CIE changed my life
A Facebook advertisement declares that Bus Éireann is twenty-five years old this week: twenty-five years since February 1987, the month when Garrett Fitzgerald lost power to Charles J. Haughey; twenty-five years since Córas Iompair Éireann was split into three to create Bus Éireann, Iarnród Éireann and Dublin Bus.
Bus Éireann seemed always a rather half-hearted attempt at a name for a bus company, though given the failed attempts at rebranding public companies in Britain (remember Consignia?), perhaps something dull and predictable was advisable. For a Sasanach, Bus Éireann never had the full-blooded Gaelic feel of Córas Iompair Éireann, nor would it ever have the same memories.
CIE was at the heart of my introduction to Ireland. Arriving at the end of August 1981 and buying a fifteen day travel pass, the CIE buses brought us to a place very different from the England from which we had travelled.
A CIE bus took us to Kildare, where we found the cathedral closed and the Japanese Garden an uninteresting prospect, and caught the next bus back. A CIE bus took us from Cork to an unspoiled Kinsale and back to Cork, having stayed in Summer Cove. A CIE bus took us from Cork to Killarney over roads the like of which is now a fading memory. A CIE bus took us out the Cahirciveen road and dropped us at the road for Aghadoe, where a wasp sting at a youth hostel brought a journey back to the hospital in Killarney and an invitation from a group of young women to abandon our planned itinerary and instead travel westward with them.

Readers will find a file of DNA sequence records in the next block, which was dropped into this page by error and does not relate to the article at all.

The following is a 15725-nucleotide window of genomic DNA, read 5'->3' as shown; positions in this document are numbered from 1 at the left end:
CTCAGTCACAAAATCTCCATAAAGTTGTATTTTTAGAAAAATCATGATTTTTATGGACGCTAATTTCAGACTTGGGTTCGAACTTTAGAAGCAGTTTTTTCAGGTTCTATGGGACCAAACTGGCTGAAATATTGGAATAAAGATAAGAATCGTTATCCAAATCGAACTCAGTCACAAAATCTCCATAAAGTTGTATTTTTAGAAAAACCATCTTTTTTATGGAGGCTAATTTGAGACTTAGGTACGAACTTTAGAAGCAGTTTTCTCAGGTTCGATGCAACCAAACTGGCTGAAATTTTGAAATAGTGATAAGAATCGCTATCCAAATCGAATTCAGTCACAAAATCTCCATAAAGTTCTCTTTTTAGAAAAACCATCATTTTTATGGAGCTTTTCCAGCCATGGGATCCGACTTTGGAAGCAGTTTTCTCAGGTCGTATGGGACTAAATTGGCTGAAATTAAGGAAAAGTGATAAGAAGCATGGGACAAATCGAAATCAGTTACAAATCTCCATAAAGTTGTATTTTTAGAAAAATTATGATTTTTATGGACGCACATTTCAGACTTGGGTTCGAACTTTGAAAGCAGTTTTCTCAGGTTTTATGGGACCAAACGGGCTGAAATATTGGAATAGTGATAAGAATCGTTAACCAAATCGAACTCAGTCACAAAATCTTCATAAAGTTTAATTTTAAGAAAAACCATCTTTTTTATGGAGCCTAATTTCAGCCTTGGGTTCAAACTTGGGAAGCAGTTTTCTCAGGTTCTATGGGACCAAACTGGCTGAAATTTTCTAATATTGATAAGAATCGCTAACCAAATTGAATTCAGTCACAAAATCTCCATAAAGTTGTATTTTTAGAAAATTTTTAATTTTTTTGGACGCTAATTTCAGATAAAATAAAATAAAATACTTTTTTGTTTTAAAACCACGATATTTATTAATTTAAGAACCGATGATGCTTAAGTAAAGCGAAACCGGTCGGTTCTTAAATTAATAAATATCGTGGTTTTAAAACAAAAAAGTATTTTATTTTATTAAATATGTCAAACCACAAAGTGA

A CIE bus travelling west on the Ring of Kerry lulled an anti-histamine dosed, twenty-year old student to sleep, while his companions chatted and enjoyed the beauty of the landscape, only to be woken when the bus reached Cahirciveen and the group left it to walk to the ferry for Valentia.
A CIE bus returned the party to Killarney, and another took them to Cork, and one the following day took them to Kinsale; the two young Englishmen presenting themselves a seasoned experts on the ancient town.
Two days later, a CIE bus would take the Englishmen away to Cork for the train to Dublin, from where they would travel to Dun Laoghaire for the ferry that would take them away from Ireland. The departure from Kinsale would be as the end of a story, a long since lost photograph pictured a dejected-looking Englishman sitting with his back pack on a wall in the Co Cork town.
But it was not to be the end and there would be many encounters with CIE in the years that followed, and even the beauty of the Irish Setter used as a logo by Bus Éireann cannot match the dull CIE wheel for the romance of its memories.
Thank you Ian, your experiences of CIE reminded me of one of my own. In 1992 I took an ‘International’ (that’s really what it was called) CIE bus from London Victoria to Sligo. The journey lasted beyond measurable time and I remember being struck by all sorts of things; the small fields with stone walls, the winding roads, the cavernous potholes (that the driver seemed to be deliberately aiming for) and the remarkable scarcity of traffic. But it was the sheer earthiness, the rawness of the landscape that enthralled me and when I finally arrived in Sligo I felt like I had reached the edge of the world…